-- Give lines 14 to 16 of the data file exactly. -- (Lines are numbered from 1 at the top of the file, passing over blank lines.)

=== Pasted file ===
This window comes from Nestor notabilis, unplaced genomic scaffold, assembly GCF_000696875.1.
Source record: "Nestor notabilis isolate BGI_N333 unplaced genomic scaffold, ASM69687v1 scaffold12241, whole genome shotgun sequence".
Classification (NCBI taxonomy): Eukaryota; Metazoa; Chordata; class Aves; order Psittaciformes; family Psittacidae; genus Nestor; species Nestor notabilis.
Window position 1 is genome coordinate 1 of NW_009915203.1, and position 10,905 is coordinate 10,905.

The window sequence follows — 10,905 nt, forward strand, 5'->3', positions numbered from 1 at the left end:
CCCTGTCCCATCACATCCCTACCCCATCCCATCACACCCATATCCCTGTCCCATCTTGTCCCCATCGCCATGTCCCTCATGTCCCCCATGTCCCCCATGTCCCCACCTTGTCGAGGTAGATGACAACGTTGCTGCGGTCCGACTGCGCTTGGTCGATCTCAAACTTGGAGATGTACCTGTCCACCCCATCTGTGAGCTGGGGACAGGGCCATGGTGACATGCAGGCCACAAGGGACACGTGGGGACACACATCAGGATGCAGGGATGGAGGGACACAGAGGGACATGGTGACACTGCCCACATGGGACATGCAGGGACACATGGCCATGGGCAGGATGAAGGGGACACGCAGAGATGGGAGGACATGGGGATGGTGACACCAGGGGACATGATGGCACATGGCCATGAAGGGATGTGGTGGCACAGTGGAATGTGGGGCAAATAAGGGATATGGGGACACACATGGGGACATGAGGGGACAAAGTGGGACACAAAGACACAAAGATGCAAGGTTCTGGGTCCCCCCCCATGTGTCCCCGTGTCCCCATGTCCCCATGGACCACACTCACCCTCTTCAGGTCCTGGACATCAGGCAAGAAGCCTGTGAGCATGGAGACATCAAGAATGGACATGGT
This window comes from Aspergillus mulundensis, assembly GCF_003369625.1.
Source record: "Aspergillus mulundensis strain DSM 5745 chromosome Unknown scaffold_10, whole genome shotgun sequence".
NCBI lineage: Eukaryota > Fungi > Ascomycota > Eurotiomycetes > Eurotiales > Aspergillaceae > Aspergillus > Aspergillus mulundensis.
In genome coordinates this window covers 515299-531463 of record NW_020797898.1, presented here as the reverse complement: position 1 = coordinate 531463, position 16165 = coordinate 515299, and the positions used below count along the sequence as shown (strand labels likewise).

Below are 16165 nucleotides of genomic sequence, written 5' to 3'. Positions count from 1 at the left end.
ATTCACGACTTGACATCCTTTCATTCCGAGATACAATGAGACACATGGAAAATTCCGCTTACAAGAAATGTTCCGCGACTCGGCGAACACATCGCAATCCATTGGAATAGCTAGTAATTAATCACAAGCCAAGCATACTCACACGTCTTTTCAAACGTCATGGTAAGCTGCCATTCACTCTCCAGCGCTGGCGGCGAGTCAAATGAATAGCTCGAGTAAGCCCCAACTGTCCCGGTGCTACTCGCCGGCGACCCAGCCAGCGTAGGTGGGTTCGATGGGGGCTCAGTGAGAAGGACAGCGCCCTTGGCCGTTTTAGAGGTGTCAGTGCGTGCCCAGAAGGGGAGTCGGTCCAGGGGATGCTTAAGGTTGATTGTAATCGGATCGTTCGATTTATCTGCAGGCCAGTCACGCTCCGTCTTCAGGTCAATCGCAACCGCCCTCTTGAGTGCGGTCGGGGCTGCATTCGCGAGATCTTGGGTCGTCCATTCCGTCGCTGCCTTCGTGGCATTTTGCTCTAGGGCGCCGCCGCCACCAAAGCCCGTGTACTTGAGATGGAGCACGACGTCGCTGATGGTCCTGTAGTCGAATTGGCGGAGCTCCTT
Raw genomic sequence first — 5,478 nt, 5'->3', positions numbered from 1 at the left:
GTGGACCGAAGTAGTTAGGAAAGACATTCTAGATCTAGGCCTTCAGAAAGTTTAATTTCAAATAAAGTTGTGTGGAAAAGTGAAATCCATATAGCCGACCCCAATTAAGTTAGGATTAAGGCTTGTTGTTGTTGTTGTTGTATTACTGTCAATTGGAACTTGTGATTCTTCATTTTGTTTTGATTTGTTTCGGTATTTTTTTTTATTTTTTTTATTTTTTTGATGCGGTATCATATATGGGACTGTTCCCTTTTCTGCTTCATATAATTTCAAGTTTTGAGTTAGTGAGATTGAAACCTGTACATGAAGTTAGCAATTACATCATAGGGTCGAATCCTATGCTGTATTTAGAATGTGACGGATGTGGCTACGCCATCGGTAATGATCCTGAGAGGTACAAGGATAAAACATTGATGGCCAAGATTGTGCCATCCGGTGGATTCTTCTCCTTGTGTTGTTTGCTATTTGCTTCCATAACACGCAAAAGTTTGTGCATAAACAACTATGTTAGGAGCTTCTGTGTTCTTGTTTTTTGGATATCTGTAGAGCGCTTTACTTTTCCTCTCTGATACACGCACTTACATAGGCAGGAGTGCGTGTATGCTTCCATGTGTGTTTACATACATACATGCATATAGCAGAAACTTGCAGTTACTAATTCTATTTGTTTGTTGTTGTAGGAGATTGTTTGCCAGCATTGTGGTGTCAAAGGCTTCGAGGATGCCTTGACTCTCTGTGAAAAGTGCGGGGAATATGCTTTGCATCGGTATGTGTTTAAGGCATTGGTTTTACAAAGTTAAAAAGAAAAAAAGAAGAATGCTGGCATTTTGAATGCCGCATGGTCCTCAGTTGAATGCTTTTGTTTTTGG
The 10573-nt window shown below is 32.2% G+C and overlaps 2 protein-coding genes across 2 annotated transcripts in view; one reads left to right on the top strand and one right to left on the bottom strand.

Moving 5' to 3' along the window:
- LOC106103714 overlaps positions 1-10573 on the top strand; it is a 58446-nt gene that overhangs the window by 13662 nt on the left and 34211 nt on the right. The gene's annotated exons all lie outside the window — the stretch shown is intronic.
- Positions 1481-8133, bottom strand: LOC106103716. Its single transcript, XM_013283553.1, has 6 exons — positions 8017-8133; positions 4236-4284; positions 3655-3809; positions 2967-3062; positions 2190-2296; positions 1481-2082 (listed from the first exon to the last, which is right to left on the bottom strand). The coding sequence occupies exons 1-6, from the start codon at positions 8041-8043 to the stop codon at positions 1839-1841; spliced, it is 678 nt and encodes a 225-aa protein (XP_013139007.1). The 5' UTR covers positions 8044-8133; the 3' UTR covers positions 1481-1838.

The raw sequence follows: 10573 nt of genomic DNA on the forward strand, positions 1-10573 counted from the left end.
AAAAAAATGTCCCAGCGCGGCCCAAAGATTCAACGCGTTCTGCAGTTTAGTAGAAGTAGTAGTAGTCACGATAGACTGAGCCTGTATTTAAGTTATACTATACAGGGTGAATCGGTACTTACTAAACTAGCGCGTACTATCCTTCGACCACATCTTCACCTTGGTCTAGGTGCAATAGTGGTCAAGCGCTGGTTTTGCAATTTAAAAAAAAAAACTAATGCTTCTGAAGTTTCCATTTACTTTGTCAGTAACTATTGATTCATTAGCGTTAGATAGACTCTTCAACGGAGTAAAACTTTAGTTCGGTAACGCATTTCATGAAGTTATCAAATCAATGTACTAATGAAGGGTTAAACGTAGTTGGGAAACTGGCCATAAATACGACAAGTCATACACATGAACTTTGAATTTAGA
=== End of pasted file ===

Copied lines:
GTGGACCGAAGTAGTTAGGAAAGACATTCTAGATCTAGGCCTTCAGAAAGTTTAATTTCAAATAAAGTTGTGTGGAAAAGTGAAATCCATATAGCCGACCCCAATTAAGTTAGGATTAAGGCTTGTTGTTGTTGTTGTTGTATTACTGTCAATTGGAACTTGTGATTCTTCATTTTGTTTTGATTTGTTTCGGTATTTTTTTTTATTTTTTTTATTTTTTTGATGCGGTATCATATATGGGACTGTTCCCTTTTCTGCTTCATATAATTTCAAGTTTTGAGTTAGTGAGATTGAAACCTGTACATGAAGTTAGCAATTACATCATAGGGTCGAATCCTATGCTGTATTTAGAATGTGACGGATGTGGCTACGCCATCGGTAATGATCCTGAGAGGTACAAGGATAAAACATTGATGGCCAAGATTGTGCCATCCGGTGGATTCTTCTCCTTGTGTTGTTTGCTATTTGCTTCCATAACACGCAAAAGTTTGTGCATAAACAACTATGTTAGGAGCTTCTGTGTTCTTGTTTTTTGGATATCTGTAGAGCGCTTTACTTTTCCTCTCTGATACACGCACTTACATAGGCAGGAGTGCGTGTATGCTTCCATGTGTGTTTACATACATACATGCATATAGCAGAAACTTGCAGTTACTAATTCTATTTGTTTGTTGTTGTAGGAGATTGTTTGCCAGCATTGTGGTGTCAAAGGCTTCGAGGATGCCTTGACTCTCTGTGAAAAGTGCGGGGAATATGCTTTGCATCGGTATGTGTTTAAGGCATTGGTTTTACAAAGTTAAAAAGAAAAAAAGAAGAATGCTGGCATTTTGAATGCCGCATGGTCCTCAGTTGAATGCTTTTGTTTTTGG
The 10573-nt window shown below is 32.2% G+C and overlaps 2 protein-coding genes across 2 annotated transcripts in view; one reads left to right on the top strand and one right to left on the bottom strand.

Moving 5' to 3' along the window: